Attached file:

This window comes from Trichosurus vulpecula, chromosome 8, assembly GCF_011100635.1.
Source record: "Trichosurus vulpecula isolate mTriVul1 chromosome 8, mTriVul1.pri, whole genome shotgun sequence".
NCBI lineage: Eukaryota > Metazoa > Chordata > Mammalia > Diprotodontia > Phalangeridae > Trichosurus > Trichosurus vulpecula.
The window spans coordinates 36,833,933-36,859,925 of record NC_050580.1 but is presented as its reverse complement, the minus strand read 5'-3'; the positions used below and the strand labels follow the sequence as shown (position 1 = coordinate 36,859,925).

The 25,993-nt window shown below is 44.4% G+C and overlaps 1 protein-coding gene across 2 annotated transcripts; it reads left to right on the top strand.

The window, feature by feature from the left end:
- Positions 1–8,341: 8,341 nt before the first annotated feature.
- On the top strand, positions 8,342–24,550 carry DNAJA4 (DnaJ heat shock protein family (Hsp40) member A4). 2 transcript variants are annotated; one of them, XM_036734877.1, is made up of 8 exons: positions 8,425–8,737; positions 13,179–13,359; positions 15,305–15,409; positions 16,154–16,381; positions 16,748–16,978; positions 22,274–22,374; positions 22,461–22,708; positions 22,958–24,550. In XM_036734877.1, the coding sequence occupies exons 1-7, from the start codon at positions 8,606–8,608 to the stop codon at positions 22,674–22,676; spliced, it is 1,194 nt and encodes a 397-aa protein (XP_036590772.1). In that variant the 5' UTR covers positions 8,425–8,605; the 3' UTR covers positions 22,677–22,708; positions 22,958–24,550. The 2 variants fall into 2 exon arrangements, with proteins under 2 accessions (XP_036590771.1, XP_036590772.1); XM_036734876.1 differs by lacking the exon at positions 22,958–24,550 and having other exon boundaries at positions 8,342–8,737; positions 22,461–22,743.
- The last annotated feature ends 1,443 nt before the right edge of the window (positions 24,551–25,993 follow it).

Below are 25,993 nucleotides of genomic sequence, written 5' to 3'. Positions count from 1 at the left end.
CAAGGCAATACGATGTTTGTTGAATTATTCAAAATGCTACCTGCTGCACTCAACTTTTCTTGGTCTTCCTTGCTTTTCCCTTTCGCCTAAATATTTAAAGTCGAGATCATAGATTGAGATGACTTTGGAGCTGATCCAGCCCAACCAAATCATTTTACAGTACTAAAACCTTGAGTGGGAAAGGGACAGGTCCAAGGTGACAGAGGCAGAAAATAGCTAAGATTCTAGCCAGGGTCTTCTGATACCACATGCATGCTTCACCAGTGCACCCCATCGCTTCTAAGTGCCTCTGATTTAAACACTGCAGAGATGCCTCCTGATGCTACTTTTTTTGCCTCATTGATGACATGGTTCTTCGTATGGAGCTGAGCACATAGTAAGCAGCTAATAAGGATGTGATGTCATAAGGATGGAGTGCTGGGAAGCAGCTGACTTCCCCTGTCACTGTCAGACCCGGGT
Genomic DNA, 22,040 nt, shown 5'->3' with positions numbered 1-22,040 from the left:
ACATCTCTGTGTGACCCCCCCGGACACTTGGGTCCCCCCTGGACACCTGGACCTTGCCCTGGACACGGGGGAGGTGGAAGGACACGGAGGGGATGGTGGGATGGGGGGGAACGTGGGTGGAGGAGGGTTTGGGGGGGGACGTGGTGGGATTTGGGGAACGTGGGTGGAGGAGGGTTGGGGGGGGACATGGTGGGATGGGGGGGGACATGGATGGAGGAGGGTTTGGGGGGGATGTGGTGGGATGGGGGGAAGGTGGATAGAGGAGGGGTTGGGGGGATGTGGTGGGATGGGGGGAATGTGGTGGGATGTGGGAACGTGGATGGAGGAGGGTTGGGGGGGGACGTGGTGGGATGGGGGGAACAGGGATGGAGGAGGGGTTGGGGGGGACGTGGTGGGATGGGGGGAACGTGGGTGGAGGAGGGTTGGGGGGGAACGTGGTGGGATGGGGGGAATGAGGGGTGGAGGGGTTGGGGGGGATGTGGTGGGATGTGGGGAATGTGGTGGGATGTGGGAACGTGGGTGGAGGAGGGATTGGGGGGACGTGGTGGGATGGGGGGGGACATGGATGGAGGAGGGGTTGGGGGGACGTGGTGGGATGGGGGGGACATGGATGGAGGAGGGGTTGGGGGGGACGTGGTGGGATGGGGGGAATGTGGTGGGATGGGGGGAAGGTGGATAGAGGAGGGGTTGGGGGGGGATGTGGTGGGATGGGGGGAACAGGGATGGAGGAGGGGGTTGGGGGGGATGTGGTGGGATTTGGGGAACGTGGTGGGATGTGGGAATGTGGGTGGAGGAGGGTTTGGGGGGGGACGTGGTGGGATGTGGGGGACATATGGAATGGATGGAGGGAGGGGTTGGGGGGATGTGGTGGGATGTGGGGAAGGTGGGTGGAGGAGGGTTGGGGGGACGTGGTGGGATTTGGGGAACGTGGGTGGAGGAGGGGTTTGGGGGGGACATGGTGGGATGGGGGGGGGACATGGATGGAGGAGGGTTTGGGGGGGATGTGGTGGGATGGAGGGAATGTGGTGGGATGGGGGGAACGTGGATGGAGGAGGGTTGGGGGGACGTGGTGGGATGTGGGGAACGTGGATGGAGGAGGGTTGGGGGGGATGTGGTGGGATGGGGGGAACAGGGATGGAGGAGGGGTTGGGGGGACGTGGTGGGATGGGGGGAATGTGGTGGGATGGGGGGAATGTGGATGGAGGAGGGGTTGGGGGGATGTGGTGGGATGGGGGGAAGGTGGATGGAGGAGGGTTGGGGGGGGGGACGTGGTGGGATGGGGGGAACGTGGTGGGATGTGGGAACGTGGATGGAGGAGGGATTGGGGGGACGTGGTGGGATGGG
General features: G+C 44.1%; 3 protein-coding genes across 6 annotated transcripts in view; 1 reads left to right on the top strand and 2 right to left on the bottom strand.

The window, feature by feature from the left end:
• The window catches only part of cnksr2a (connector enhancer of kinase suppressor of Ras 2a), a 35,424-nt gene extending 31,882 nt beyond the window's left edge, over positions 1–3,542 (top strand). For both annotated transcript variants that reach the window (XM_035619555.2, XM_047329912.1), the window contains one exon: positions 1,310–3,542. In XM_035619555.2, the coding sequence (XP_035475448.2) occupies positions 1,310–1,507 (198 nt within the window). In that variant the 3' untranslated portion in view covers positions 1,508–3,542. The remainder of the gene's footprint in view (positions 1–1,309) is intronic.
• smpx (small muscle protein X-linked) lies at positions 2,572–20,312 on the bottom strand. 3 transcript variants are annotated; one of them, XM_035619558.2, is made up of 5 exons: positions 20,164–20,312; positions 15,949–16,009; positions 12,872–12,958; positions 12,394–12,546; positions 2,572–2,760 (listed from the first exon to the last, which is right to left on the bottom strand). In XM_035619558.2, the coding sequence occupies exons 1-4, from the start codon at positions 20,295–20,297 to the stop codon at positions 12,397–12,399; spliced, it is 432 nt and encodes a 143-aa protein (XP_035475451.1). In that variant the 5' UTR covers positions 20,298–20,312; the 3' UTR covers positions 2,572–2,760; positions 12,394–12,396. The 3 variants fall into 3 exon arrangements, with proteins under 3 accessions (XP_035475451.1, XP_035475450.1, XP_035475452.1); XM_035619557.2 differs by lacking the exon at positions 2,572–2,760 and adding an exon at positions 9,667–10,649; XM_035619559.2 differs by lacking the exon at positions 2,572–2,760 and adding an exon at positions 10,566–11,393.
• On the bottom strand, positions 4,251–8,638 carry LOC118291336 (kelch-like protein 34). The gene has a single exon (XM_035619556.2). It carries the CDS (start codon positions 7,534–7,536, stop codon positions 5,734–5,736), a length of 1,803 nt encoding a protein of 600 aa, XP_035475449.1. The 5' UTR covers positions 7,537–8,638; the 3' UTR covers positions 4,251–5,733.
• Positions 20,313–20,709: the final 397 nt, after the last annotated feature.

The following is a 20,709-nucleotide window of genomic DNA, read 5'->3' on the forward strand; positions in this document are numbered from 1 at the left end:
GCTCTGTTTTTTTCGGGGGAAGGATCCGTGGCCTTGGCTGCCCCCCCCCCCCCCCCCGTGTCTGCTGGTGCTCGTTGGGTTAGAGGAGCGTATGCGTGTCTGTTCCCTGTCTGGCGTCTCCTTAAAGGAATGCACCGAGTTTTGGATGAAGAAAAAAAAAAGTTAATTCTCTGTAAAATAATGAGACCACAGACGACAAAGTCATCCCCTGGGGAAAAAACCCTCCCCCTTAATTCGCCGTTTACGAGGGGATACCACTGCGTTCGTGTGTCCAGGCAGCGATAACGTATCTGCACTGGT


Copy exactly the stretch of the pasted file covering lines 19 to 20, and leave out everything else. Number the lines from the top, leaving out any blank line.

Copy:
• Positions 20,313–20,709: the final 397 nt, after the last annotated feature.

The following is a 20,709-nucleotide window of genomic DNA, read 5'->3' on the forward strand; positions in this document are numbered from 1 at the left end: